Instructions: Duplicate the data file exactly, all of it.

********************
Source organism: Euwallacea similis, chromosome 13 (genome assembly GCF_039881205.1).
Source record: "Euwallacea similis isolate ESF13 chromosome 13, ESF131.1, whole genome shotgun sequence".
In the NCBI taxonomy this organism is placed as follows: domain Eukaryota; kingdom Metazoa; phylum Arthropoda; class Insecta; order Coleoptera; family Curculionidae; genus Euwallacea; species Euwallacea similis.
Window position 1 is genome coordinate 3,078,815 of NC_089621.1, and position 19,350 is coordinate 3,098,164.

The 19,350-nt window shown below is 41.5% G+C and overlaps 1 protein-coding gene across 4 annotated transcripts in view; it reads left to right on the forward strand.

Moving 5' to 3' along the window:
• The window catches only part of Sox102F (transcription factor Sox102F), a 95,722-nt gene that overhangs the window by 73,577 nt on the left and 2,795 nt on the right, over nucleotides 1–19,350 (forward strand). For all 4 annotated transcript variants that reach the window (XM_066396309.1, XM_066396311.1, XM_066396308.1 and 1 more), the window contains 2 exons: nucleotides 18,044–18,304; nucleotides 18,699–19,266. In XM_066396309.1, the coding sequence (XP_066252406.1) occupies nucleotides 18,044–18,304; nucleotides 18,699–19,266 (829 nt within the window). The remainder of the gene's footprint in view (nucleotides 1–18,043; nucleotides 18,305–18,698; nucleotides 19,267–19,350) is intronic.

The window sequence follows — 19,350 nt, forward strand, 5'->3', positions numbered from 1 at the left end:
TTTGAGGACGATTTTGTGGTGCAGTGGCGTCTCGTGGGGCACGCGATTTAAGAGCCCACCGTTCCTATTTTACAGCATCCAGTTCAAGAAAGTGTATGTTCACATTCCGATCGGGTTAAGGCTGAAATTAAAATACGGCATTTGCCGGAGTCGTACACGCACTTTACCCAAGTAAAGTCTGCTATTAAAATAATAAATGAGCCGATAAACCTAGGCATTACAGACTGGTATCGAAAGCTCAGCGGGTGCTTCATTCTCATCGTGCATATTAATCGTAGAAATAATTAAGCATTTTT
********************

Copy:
Source organism: Euwallacea similis, chromosome 13 (genome assembly GCF_039881205.1).
Source record: "Euwallacea similis isolate ESF13 chromosome 13, ESF131.1, whole genome shotgun sequence".
In the NCBI taxonomy this organism is placed as follows: domain Eukaryota; kingdom Metazoa; phylum Arthropoda; class Insecta; order Coleoptera; family Curculionidae; genus Euwallacea; species Euwallacea similis.
Window position 1 is genome coordinate 3,078,815 of NC_089621.1, and position 19,350 is coordinate 3,098,164.

The 19,350-nt window shown below is 41.5% G+C and overlaps 1 protein-coding gene across 4 annotated transcripts in view; it reads left to right on the forward strand.

Moving 5' to 3' along the window:
• The window catches only part of Sox102F (transcription factor Sox102F), a 95,722-nt gene that overhangs the window by 73,577 nt on the left and 2,795 nt on the right, over nucleotides 1–19,350 (forward strand). For all 4 annotated transcript variants that reach the window (XM_066396309.1, XM_066396311.1, XM_066396308.1 and 1 more), the window contains 2 exons: nucleotides 18,044–18,304; nucleotides 18,699–19,266. In XM_066396309.1, the coding sequence (XP_066252406.1) occupies nucleotides 18,044–18,304; nucleotides 18,699–19,266 (829 nt within the window). The remainder of the gene's footprint in view (nucleotides 1–18,043; nucleotides 18,305–18,698; nucleotides 19,267–19,350) is intronic.

The window sequence follows — 19,350 nt, forward strand, 5'->3', positions numbered from 1 at the left end:
TTTGAGGACGATTTTGTGGTGCAGTGGCGTCTCGTGGGGCACGCGATTTAAGAGCCCACCGTTCCTATTTTACAGCATCCAGTTCAAGAAAGTGTATGTTCACATTCCGATCGGGTTAAGGCTGAAATTAAAATACGGCATTTGCCGGAGTCGTACACGCACTTTACCCAAGTAAAGTCTGCTATTAAAATAATAAATGAGCCGATAAACCTAGGCATTACAGACTGGTATCGAAAGCTCAGCGGGTGCTTCATTCTCATCGTGCATATTAATCGTAGAAATAATTAAGCATTTTT